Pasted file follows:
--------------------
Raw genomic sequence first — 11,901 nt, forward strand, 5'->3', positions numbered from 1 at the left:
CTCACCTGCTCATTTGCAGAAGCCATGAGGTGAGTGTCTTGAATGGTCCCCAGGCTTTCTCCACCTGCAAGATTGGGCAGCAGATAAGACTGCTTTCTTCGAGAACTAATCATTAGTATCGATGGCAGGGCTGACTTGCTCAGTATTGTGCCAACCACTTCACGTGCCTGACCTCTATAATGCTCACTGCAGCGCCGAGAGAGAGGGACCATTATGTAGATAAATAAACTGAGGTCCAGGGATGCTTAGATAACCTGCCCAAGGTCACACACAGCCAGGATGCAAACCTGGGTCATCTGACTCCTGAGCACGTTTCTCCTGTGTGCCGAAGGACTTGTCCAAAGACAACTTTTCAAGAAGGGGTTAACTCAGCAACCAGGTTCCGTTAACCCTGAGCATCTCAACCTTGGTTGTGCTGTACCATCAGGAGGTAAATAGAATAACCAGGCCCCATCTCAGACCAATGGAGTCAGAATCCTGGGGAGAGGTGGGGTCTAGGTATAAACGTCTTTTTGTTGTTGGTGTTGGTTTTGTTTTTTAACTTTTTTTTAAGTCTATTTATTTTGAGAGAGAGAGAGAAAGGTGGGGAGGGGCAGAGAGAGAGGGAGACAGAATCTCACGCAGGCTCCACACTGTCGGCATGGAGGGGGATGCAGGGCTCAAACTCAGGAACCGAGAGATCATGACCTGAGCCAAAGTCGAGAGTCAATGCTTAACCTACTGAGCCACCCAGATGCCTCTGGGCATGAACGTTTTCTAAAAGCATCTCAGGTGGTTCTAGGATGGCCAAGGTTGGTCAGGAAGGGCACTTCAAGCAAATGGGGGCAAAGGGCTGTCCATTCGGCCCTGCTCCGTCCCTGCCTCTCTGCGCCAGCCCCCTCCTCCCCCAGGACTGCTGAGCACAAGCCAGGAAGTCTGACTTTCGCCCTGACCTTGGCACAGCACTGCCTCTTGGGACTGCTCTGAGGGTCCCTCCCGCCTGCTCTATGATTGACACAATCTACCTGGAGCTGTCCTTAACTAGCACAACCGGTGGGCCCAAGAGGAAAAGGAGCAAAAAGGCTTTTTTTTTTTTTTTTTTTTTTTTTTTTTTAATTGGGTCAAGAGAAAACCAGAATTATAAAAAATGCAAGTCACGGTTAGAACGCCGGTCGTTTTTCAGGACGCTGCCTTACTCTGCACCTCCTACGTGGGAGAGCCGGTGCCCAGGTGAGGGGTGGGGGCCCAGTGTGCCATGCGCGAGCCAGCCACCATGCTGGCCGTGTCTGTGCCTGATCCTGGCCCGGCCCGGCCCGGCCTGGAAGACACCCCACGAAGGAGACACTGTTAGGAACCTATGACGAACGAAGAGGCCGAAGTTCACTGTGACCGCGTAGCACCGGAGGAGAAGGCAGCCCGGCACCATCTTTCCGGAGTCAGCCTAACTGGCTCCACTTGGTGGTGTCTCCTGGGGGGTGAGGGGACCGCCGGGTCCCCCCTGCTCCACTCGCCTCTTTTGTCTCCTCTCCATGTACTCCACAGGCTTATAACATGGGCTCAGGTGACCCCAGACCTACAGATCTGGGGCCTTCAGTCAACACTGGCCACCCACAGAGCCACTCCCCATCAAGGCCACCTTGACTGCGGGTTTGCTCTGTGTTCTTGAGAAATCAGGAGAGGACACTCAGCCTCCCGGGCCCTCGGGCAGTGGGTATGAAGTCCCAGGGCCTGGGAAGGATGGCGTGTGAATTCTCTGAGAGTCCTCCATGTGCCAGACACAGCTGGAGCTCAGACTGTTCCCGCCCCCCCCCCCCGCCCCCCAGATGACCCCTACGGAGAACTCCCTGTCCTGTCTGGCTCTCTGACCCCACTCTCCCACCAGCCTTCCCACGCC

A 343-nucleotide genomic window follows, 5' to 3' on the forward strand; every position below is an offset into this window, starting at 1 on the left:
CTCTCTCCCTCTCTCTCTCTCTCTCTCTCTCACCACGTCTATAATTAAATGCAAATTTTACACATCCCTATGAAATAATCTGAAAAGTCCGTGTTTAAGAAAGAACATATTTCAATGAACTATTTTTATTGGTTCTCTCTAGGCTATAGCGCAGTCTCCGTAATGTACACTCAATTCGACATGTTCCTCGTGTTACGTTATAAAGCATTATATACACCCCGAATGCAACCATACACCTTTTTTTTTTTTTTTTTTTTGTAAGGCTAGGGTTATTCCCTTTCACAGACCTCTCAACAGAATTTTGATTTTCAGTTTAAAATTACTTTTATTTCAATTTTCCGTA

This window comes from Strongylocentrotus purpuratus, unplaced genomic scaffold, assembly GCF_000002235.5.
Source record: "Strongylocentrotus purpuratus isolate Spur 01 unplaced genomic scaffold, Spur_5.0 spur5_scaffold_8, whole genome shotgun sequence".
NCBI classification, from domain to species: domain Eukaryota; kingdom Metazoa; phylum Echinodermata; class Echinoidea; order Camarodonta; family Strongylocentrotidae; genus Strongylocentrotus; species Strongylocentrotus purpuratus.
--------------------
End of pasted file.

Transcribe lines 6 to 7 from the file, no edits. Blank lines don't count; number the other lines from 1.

Source record: "Strongylocentrotus purpuratus isolate Spur 01 unplaced genomic scaffold, Spur_5.0 spur5_scaffold_8, whole genome shotgun sequence".
NCBI classification, from domain to species: domain Eukaryota; kingdom Metazoa; phylum Echinodermata; class Echinoidea; order Camarodonta; family Strongylocentrotidae; genus Strongylocentrotus; species Strongylocentrotus purpuratus.